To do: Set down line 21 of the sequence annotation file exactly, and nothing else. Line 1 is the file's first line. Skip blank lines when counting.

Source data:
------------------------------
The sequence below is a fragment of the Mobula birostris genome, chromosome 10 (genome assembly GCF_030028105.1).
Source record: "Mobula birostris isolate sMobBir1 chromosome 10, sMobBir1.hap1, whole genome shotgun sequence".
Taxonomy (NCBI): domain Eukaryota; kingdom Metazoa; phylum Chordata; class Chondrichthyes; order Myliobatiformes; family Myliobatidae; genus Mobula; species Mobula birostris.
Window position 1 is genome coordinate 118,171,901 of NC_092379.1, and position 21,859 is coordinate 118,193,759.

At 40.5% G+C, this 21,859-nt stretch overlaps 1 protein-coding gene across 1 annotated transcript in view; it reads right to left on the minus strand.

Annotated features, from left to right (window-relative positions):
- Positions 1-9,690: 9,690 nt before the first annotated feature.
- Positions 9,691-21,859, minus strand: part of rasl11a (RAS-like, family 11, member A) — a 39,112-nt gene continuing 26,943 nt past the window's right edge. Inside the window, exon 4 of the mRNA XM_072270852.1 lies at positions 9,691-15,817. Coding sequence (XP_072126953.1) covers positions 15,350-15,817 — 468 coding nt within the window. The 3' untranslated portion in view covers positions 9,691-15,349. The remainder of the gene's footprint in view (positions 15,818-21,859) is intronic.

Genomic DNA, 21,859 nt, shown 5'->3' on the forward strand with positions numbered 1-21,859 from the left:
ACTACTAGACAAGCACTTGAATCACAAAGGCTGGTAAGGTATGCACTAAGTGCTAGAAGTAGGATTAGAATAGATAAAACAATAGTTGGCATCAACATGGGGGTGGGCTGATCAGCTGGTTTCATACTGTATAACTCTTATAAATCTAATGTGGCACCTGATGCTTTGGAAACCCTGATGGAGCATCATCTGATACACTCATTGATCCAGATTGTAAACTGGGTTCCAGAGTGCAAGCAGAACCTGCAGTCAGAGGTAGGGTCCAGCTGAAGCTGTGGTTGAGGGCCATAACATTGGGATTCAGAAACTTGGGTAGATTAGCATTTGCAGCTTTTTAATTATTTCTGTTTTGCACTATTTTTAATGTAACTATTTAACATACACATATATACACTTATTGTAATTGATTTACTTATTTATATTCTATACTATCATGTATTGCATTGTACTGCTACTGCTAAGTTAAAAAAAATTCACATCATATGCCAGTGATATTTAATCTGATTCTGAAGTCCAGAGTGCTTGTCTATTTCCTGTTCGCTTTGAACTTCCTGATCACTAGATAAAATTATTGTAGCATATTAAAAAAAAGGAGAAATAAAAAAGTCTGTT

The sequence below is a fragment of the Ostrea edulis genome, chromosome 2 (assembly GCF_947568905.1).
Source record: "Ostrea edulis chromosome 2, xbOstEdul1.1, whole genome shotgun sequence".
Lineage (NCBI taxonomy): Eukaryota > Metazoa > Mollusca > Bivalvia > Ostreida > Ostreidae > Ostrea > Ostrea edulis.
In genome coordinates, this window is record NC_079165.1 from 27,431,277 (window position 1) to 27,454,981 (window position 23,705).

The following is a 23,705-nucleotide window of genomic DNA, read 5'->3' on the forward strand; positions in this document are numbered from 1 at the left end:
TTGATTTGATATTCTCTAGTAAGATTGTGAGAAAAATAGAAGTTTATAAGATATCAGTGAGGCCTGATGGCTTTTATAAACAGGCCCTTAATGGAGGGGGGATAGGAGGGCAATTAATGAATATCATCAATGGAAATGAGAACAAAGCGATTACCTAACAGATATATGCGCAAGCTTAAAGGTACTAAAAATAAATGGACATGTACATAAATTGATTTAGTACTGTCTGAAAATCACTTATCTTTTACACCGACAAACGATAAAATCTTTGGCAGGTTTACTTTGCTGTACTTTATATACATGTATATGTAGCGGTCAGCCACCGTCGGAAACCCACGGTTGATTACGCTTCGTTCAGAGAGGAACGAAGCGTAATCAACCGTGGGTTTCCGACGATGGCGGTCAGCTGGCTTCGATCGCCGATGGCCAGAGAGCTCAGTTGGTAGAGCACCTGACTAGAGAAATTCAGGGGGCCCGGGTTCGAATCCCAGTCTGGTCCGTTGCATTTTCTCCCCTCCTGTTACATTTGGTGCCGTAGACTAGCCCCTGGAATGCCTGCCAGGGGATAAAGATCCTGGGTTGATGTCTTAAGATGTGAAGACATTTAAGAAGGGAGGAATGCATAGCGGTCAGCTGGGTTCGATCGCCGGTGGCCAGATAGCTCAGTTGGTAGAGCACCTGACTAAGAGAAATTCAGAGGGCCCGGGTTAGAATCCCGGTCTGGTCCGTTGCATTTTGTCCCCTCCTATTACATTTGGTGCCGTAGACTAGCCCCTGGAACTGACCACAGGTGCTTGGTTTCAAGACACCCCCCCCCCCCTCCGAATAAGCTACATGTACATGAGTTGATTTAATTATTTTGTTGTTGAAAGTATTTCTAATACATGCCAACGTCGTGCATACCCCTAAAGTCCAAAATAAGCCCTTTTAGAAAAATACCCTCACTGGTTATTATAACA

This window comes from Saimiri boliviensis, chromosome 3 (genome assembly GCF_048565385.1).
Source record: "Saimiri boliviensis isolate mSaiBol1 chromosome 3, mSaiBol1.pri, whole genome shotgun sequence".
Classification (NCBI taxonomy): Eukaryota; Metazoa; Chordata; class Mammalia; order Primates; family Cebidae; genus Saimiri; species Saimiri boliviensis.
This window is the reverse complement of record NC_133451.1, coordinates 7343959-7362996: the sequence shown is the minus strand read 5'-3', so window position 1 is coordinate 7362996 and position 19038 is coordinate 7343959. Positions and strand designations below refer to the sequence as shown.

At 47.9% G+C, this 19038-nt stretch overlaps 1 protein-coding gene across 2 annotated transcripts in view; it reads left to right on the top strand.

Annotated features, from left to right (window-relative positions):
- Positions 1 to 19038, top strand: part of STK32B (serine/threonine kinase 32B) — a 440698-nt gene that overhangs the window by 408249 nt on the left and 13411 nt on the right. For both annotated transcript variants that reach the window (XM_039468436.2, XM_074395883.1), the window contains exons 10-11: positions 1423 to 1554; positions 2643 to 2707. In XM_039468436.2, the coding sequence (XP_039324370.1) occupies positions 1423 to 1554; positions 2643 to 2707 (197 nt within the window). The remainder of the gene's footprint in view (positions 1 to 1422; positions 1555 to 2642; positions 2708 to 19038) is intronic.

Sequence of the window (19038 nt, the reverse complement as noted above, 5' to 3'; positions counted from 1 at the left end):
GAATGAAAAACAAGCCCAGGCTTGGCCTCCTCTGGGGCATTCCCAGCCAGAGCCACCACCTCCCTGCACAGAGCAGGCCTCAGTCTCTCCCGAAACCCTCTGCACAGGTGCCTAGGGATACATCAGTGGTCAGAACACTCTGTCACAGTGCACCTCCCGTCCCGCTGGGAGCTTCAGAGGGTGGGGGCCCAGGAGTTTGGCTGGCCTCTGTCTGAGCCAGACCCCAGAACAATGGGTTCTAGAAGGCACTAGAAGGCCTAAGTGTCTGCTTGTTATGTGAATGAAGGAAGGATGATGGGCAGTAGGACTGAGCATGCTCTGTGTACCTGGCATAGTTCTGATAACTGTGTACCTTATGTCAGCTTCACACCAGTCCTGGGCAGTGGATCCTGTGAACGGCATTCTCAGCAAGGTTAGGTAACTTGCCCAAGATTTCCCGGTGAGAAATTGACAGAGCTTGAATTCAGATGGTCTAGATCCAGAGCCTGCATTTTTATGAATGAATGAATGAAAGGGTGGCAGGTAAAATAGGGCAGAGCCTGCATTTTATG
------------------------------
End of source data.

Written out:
At 47.9% G+C, this 19038-nt stretch overlaps 1 protein-coding gene across 2 annotated transcripts in view; it reads left to right on the top strand.